Cool-Weather Camping

Winter is a Great Time to Not-So-Rough it in Northwest Florida’s State Parks

While there might be a chill in the air, winter is a perfect time to camp at state parks in Northwest Florida, including several near the Gulf of Mexico.

The holiday season has passed, you’re feeling a little sluggish and cabin fever is taking its toll. Watching the outside world from behind a windowpane is growing painfully boring, and you fear you might be suffering from “Seasonal Affective Disorder.”

Sound familiar? I’m sure plenty of people living in North Florida feel this way every winter. Don’t worry, there is a surefire cure for this type of emotional torment — get outside.

The months of January and February are the perfect time of year to take advantage of the outdoors and numerous campgrounds the Florida Park Service maintains, especially here in our region. Why not get out and spend some quality time in the outdoors with family and friends? Shed those wintertime blues! Take it back to a time when things ran at a slower pace. Camping is a relatively inexpensive, simple way to overnight in great locations while enjoying fun activities. Imagine sitting around the campfire with family, children or friends, with no outside interruptions (turn the smart phones off), grilling hotdogs, roasting marshmallows and telling stories. Then going to sleep to the sounds of the night birds — real relaxation. You don’t even have to rough it.

Here in North Florida, winter’s seasonally cooler but relatively mild temperatures are a welcome departure from the oppressive subtropical climate we experience during summer and early fall. Average temperatures range from lows in the upper 30s to highs in the upper 60s, and there are fewer biting insects. In short, we have great winter weather. Combine that with the large number of state parks that offer camping, and you have phenomenal opportunity to affordably enjoy Florida’s outdoors.

The Florida Park Service is broken into five districts statewide, and Tallahassee lies within the Northwest District. There are approximately 35 state parks in this district and more than half are within an hour-and-a-half drive of the Capital City. Six nearby parks offer overnight camping. Most offer full facility camping: electricity, water, restrooms and accommodations for tents and campers. Most are handicap accessible. A few parks have cabins for rent in addition to the campsites. If you don’t mind venturing a little further from home, the Park Service maintains a large number of campsites statewide. The Florida Park Service has a very easy-to-navigate, comprehensive website with in-depth information on each state park, making it very easy to enjoy your tax dollars at work.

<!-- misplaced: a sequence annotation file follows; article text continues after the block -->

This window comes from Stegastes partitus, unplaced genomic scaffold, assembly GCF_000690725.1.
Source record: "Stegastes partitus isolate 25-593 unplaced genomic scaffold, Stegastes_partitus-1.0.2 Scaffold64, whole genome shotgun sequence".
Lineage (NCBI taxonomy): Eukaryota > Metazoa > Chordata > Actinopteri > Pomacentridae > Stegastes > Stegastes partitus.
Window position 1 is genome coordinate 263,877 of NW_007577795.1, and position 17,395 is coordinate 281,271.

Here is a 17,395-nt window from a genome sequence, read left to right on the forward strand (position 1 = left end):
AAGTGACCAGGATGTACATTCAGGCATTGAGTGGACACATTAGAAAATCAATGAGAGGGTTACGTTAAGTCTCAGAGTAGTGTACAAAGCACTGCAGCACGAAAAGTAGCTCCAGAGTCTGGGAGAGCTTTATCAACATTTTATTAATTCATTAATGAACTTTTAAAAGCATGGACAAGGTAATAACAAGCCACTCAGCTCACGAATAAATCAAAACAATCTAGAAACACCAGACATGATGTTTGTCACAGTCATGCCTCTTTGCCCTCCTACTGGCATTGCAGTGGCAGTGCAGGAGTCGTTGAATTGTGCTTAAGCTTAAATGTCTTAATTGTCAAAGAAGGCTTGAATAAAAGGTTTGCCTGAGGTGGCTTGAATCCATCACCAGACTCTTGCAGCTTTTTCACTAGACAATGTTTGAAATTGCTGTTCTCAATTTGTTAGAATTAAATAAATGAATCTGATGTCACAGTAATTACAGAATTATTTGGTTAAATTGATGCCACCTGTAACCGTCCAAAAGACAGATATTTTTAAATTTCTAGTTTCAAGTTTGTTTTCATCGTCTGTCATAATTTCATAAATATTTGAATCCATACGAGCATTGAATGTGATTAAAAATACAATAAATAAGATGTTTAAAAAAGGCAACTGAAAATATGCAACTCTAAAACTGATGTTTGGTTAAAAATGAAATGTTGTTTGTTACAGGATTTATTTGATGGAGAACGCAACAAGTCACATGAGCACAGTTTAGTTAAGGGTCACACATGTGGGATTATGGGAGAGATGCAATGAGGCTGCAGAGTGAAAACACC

Florida State Parks located in the Northwest District provide activities for all ages. Some parks are inland, and others are located along the Gulf Coast. The variety of locations present a perfect playground and educational atmosphere for outdoor enthusiasts — such as camping, fishing, biking, hiking, equestrian activities and the opportunity to learn a little about the Sunshine State’s history and unique natural features.


Camping at state parks can be as complicated or as simple as you want to make the outing. Different state parks offer a variety of outdoor activities and, with a little research and preparation, a low-stress adventure can be had only a short distance from home.

Plan before you embark upon your quest. Decide what activities you want to undertake. Check to see what amenities are offered at the park you are visiting. Find a park that looks interesting to you. See if you will need to make reservations. Some parks regularly fill up, even in the winter.

Make sure you have the right gear. Decide what meals you will be eating beforehand. Carry plenty of food and water. Try to prepare meals that won’t leave many scraps afterwards. This will cut down on the likelihood of animals paying you an unwanted visit.

Keep an eye on the weather forecast so you have the proper clothing. At times, winter months can be very cold in Florida, but that just adds to the fun of having a blazing campfire. If possible, you may want to carry a supply of firewood with you.

Remember, when in the outdoors you want to be comfortable, but less is always easier. Most campgrounds are easily accessible and only a short distance from where your automobile will be parked, so it isn’t like you will be camping primitively out on the trail.

When arriving at your campsite, take a few minutes to look around before you begin setting up camp. Look at the terrain. You don’t want to pitch a tent on top of roots or at the bottom of a wash where water may travel during a rainstorm. Check around to see if there are any obstacles that may need to be cleared, which could affect your comfort or safety. See what setup works best for eating, fires, sleeping, etc. Set up camp in a manner that makes it easy to move about, especially in the dark of night.